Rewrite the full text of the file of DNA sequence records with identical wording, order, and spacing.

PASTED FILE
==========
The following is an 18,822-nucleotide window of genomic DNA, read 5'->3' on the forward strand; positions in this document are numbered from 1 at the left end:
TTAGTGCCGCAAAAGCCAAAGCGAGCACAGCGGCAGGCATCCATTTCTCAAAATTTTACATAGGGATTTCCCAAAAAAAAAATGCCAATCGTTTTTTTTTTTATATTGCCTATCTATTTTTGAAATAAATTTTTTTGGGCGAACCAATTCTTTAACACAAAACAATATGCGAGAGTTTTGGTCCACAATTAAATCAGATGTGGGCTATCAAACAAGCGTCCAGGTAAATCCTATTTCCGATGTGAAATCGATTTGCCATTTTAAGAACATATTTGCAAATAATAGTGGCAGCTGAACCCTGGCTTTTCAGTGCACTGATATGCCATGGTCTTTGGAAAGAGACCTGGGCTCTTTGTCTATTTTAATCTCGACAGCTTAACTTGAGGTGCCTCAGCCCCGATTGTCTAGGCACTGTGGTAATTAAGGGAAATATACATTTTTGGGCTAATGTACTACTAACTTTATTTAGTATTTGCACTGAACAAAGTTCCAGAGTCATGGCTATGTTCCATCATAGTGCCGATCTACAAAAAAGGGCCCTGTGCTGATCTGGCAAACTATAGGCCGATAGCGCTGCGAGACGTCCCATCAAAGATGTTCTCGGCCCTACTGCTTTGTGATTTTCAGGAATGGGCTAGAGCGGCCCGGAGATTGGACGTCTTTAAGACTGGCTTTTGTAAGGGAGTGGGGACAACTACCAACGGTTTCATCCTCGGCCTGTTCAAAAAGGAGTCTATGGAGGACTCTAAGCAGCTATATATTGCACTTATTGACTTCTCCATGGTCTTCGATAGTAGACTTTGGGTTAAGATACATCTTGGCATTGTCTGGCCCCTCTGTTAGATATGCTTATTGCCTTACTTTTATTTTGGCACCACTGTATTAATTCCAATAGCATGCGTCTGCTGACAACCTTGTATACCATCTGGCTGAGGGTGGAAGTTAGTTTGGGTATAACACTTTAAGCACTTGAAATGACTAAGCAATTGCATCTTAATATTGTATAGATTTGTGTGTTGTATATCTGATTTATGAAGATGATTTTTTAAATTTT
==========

The following is an 18,822-nucleotide window of genomic DNA, read 5'->3' on the forward strand; positions in this document are numbered from 1 at the left end:
TTAGTGCCGCAAAAGCCAAAGCGAGCACAGCGGCAGGCATCCATTTCTCAAAATTTTACATAGGGATTTCCCAAAAAAAAAATGCCAATCGTTTTTTTTTTTATATTGCCTATCTATTTTTGAAATAAATTTTTTTGGGCGAACCAATTCTTTAACACAAAACAATATGCGAGAGTTTTGGTCCACAATTAAATCAGATGTGGGCTATCAAACAAGCGTCCAGGTAAATCCTATTTCCGATGTGAAATCGATTTGCCATTTTAAGAACATATTTGCAAATAATAGTGGCAGCTGAACCCTGGCTTTTCAGTGCACTGATATGCCATGGTCTTTGGAAAGAGACCTGGGCTCTTTGTCTATTTTAATCTCGACAGCTTAACTTGAGGTGCCTCAGCCCCGATTGTCTAGGCACTGTGGTAATTAAGGGAAATATACATTTTTGGGCTAATGTACTACTAACTTTATTTAGTATTTGCACTGAACAAAGTTCCAGAGTCATGGCTATGTTCCATCATAGTGCCGATCTACAAAAAAGGGCCCTGTGCTGATCTGGCAAACTATAGGCCGATAGCGCTGCGAGACGTCCCATCAAAGATGTTCTCGGCCCTACTGCTTTGTGATTTTCAGGAATGGGCTAGAGCGGCCCGGAGATTGGACGTCTTTAAGACTGGCTTTTGTAAGGGAGTGGGGACAACTACCAACGGTTTCATCCTCGGCCTGTTCAAAAAGGAGTCTATGGAGGACTCTAAGCAGCTATATATTGCACTTATTGACTTCTCCATGGTCTTCGATAGTAGACTTTGGGTTAAGATACATCTTGGCATTGTCTGGCCCCTCTGTTAGATATGCTTATTGCCTTACTTTTATTTTGGCACCACTGTATTAATTCCAATAGCATGCGTCTGCTGACAACCTTGTATACCATCTGGCTGAGGGTGGAAGTTAGTTTGGGTATAACACTTTAAGCACTTGAAATGACTAAGCAATTGCATCTTAATATTGTATAGATTTGTGTGTTGTATATCTGATTTATGAAGATGATTTTTTAAATTTT